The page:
Without directly naming them, Syrian regime leader Bashar Assad said on Tuesday he supports Kurdish fighters that are currently confronting an assault launched by Ankara in the northeast of the country.
Assad visited on Tuesday the Syrian military units operating on the front lines in Idlib’s southern countryside and Hama’s northern countryside at a time when Syria began deploying its forces in the Kurdish self-administered areas, based on a deal reached between the two sides.
“We are ready to support any group that takes up popular resistance against Turkish President Recep Tayyip Erdogan and Turkey,” he said, adding that this is not a political decision, but a constitutional and national duty. “If we don’t do that, we don’t deserve the homeland.”
Turkey this month began an assault against its Syrian Kurdish factions in Syria’s northeast with the help of opposition forces who control swathes of territory north of Idlib.
Assad said it was a priority "to communicate with different political and military forces present on the ground" in facing the invasion ordered by Erdogan.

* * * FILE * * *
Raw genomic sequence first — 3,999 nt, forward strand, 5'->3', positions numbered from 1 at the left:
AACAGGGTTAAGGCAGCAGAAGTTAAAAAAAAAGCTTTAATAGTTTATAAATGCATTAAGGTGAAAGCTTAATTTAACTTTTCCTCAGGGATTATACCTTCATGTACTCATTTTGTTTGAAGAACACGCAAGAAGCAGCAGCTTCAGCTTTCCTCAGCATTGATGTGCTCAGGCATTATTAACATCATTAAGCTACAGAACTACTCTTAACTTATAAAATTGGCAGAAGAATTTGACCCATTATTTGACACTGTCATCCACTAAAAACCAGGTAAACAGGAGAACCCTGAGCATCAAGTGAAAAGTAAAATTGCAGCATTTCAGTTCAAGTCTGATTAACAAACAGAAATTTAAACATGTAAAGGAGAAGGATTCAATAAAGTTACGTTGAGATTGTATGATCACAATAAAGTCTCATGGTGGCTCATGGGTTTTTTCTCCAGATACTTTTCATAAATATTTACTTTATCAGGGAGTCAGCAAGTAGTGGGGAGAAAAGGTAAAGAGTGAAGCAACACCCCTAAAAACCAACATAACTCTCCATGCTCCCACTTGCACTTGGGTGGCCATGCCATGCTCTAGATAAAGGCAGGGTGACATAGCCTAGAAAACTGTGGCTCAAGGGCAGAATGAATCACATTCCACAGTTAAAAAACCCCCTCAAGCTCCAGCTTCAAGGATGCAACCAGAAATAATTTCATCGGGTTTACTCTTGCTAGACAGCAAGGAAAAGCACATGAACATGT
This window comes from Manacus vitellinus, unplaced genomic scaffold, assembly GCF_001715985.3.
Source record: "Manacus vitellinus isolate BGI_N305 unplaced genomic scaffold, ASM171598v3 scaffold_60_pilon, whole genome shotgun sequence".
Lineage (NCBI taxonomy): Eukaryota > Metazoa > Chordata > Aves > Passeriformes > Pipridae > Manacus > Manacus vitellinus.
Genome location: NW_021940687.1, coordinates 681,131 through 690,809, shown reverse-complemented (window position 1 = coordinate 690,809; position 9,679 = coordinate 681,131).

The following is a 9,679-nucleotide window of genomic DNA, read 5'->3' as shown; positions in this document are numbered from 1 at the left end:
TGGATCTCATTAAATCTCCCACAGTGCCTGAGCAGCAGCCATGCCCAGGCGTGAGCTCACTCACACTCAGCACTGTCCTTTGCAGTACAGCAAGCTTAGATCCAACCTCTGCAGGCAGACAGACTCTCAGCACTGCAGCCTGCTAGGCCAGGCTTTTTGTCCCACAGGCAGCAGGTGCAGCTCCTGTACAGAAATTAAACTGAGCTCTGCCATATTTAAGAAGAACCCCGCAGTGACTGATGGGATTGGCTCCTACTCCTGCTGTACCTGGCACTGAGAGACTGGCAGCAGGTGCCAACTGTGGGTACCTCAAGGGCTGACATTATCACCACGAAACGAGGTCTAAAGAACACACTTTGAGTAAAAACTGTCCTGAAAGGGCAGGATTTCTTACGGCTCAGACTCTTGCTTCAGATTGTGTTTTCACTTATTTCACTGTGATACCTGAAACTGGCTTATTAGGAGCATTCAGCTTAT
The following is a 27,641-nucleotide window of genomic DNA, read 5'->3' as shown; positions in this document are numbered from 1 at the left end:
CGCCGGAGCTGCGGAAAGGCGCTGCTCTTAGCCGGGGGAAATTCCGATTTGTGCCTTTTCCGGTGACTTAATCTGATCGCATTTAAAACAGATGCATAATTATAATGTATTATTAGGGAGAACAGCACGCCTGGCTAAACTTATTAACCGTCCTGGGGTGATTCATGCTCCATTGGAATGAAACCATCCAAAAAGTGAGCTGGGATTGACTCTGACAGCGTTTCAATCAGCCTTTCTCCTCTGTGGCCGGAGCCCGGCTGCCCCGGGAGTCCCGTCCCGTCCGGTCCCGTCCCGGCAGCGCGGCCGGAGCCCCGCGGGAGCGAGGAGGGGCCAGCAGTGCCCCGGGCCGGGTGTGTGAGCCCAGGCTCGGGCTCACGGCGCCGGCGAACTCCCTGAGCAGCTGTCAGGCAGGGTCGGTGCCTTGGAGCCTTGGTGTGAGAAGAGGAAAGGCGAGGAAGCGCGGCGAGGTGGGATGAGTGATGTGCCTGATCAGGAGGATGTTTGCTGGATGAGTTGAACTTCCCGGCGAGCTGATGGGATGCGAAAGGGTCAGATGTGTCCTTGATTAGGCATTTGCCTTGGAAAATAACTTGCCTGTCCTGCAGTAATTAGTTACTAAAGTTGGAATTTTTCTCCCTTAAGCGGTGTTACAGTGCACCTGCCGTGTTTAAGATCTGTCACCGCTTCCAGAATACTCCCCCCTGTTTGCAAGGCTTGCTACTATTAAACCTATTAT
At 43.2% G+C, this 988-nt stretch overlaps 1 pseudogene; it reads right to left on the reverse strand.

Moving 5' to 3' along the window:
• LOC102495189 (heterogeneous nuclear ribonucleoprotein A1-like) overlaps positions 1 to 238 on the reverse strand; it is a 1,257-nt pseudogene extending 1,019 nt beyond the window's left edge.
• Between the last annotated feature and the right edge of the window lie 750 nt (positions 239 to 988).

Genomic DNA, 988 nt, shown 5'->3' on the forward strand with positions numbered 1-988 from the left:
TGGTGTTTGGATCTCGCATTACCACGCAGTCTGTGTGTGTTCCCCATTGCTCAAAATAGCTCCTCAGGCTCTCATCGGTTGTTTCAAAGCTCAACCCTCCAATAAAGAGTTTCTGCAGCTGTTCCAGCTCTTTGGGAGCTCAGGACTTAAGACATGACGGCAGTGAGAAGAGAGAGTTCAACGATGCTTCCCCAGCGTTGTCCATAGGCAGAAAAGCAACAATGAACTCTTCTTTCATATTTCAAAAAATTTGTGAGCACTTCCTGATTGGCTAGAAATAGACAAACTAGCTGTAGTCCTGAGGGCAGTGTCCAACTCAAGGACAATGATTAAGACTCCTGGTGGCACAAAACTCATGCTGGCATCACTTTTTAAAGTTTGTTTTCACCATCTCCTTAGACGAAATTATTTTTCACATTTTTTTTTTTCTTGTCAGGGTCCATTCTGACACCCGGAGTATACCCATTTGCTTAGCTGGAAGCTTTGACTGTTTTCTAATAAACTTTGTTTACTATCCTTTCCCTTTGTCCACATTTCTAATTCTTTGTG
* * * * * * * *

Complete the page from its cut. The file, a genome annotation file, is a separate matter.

Syria had always blamed the Kurds for their separatism and even called them “traitors” for their alliance with the US, which offered them an important support in their battle against ISIS.
However, on Tuesday, Assad asserted that what governs the priorities is the military situation on the ground.
“We are not in a position to blame others. We are in the heart of the battle and the right thing to do is to gather our forces and oust the invaders sooner or later,” he said.
Kurds have felt betrayed by the United States when it ordered its troops to pull out from northern Syria. Fearing they will be at the mercy of the Turkish offensive, the turned to the Damascus regime.
They announced they had reached an agreement with the regime for it to deploy its troops along the border with Turkey to confront the incursion.
This article has been adapted from its original source.
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